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Barclays CEO fined £642,430 over whistleblower affair
[LONDON] British regulators on Friday said they have fined Barclays chief executive Jes Staley £642,430 (S$1.16 million) after he breached rules by trying to uncover a whistleblower.
They had already last month announced their intention to fine Mr Staley following a year-long investigation of US national Staley.
Barclays confirmed Friday that the Financial Conduct Authority and the Bank of England's Prudential Regulation Authority were each fining Mr Staley around ten per cent of his annual salary, bonus and pension combined.
The London-listed lender added that it would also reduce his compensation by £500,000.
Mr Staley, who had already apologised to Barclays' shareholders over the matter that took place in 2016, said Friday that he accepts "the conclusions of the Board, the FCA, and the PRA, following their respective investigations, and the sanctions which they have each applied".
The regulators noted in a separate statement that they viewed the "misconduct as sufficiently serious for each to impose a penalty of 10 per cent of Mr Staley's relevant annual income.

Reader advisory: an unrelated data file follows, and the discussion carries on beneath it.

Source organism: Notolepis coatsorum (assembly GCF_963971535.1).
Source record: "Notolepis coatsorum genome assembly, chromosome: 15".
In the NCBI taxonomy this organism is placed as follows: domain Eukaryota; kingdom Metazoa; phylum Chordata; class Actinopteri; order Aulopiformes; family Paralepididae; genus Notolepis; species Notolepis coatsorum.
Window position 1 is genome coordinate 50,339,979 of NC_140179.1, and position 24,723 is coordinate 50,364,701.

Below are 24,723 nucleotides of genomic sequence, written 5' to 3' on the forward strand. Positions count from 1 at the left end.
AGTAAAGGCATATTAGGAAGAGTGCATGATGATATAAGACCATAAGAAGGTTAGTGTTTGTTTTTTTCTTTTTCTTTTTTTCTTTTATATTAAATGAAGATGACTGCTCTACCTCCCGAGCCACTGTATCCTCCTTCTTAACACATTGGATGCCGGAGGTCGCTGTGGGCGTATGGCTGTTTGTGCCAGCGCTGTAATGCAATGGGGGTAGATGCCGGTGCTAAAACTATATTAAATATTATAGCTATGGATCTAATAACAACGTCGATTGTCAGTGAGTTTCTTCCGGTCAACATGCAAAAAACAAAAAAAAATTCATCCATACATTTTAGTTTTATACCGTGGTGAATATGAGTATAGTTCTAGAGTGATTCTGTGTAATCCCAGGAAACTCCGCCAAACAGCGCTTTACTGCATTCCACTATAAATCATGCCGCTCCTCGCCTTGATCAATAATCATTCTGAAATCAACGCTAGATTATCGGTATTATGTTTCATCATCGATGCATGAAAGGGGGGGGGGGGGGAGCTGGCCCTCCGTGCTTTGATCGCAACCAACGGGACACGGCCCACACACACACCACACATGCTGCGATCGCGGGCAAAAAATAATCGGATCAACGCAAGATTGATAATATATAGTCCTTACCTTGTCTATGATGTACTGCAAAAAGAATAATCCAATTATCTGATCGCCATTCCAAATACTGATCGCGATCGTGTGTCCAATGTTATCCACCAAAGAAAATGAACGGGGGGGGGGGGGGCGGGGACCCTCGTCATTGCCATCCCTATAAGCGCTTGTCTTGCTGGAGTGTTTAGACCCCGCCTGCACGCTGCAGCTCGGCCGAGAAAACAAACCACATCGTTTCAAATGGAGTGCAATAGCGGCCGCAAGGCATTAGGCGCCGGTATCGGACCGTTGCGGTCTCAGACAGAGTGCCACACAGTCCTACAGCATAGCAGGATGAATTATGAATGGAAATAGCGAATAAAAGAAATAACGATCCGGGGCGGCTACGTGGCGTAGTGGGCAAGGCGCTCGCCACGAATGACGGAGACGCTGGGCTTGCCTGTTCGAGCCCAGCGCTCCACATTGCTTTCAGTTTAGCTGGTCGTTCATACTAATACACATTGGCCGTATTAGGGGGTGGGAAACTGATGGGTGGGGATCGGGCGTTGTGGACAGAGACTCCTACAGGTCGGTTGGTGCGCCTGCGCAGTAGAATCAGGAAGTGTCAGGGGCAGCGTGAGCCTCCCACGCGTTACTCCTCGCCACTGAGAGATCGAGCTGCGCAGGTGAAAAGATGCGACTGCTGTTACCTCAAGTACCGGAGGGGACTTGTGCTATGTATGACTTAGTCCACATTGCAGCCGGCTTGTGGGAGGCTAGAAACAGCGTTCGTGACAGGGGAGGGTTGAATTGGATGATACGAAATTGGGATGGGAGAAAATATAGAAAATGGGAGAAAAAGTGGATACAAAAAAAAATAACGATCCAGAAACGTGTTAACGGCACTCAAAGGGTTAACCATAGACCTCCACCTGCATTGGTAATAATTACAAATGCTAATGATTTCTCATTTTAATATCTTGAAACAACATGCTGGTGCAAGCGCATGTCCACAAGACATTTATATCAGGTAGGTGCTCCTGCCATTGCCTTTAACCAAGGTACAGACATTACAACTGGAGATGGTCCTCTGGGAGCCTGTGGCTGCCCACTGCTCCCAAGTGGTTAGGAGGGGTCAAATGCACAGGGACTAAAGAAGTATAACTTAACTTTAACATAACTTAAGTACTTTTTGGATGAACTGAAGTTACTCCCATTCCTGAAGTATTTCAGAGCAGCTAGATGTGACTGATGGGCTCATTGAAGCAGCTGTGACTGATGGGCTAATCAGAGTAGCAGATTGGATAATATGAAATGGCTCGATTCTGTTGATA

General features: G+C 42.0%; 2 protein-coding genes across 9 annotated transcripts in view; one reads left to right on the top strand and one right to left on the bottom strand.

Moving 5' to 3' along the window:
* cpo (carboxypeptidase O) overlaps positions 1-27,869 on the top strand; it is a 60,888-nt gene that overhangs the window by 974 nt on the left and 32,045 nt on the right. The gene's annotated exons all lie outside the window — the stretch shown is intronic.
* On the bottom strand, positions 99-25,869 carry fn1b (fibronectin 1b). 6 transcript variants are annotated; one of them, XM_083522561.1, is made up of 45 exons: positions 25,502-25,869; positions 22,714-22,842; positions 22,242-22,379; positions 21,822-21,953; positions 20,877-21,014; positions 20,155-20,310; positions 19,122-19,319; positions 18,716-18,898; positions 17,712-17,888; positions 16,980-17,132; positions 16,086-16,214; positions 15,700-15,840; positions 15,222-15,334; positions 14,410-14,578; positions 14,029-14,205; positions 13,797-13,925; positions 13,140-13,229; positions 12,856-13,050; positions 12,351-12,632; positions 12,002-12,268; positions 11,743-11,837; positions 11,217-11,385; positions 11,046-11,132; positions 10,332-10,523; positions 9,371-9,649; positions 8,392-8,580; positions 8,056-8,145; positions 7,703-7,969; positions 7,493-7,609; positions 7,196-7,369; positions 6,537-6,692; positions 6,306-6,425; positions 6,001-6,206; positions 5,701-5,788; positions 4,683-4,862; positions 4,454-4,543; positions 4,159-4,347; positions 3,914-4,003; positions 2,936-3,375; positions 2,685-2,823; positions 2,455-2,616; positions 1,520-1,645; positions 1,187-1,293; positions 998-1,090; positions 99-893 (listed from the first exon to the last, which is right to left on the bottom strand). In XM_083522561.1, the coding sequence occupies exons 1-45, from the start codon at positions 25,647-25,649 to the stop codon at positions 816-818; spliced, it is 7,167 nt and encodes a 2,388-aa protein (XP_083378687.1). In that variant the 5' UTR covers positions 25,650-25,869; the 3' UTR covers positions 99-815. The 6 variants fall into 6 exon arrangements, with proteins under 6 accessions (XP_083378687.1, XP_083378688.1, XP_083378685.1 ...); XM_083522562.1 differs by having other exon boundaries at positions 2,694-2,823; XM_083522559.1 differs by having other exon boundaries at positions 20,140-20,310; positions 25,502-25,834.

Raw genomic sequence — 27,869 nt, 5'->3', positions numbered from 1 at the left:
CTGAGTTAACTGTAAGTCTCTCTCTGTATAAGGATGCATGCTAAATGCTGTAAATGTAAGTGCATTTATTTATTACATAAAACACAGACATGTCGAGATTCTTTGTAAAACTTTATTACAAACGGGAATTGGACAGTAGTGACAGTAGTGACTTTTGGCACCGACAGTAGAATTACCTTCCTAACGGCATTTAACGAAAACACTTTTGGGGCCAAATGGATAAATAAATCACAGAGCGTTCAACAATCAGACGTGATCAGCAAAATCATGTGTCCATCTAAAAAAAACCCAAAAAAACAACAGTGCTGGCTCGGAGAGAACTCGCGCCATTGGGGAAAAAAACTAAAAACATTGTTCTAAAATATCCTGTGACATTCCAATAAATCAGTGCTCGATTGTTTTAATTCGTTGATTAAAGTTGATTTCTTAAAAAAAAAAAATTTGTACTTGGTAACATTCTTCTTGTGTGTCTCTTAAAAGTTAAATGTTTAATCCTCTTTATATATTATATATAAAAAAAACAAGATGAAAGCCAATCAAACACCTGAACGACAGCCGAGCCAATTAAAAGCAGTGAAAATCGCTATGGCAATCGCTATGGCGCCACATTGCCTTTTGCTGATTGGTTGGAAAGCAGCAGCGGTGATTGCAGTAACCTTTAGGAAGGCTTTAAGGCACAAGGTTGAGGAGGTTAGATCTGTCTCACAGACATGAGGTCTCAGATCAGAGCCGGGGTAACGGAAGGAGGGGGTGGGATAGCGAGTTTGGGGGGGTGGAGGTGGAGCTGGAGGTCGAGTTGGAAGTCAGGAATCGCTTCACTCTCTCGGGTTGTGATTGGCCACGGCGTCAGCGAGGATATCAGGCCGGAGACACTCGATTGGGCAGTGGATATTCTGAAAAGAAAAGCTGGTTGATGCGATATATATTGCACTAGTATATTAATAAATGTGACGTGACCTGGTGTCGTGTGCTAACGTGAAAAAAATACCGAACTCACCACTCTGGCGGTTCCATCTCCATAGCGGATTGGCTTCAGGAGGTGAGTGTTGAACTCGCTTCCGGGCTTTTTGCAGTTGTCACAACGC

"Taking into account that he has settled at an early stage, Mr Staley has been fined a combined sum of £642,430," they added.
In April 2017, Barclays revealed that Mr Staley was being probed by regulators and was to suffer a "very significant" pay cut after bypassing rules to try and uncover a whistleblower.
The incident further tarnished the bank's reputation as Barclays sought to repair its image following its role in the foreign exchange and Libor interest rate rigging scandals.
According to Barclays, an anonymous letter had been sent to board members raising concerns about a senior employee who had recently been recruited, including issues of a personal nature.
In response, Mr Staley requested that a team at the lender uncovered who wrote the letter, viewing it as "an unfair personal attack on the senior employee".
While Barclays chairman John McFarlane acknowledged a lack of judgement by Mr Staley, he gave the chief executive his support to carry on in the top role -- a decision backed by the regulators.
Neither had the regulators accused Mr Staley of acting "with a lack of integrity".
But they did argue that he had breached an individual conduct rule requiring him "to act with due skill, care and diligence".
Barclays was meanwhile not fined over the matter.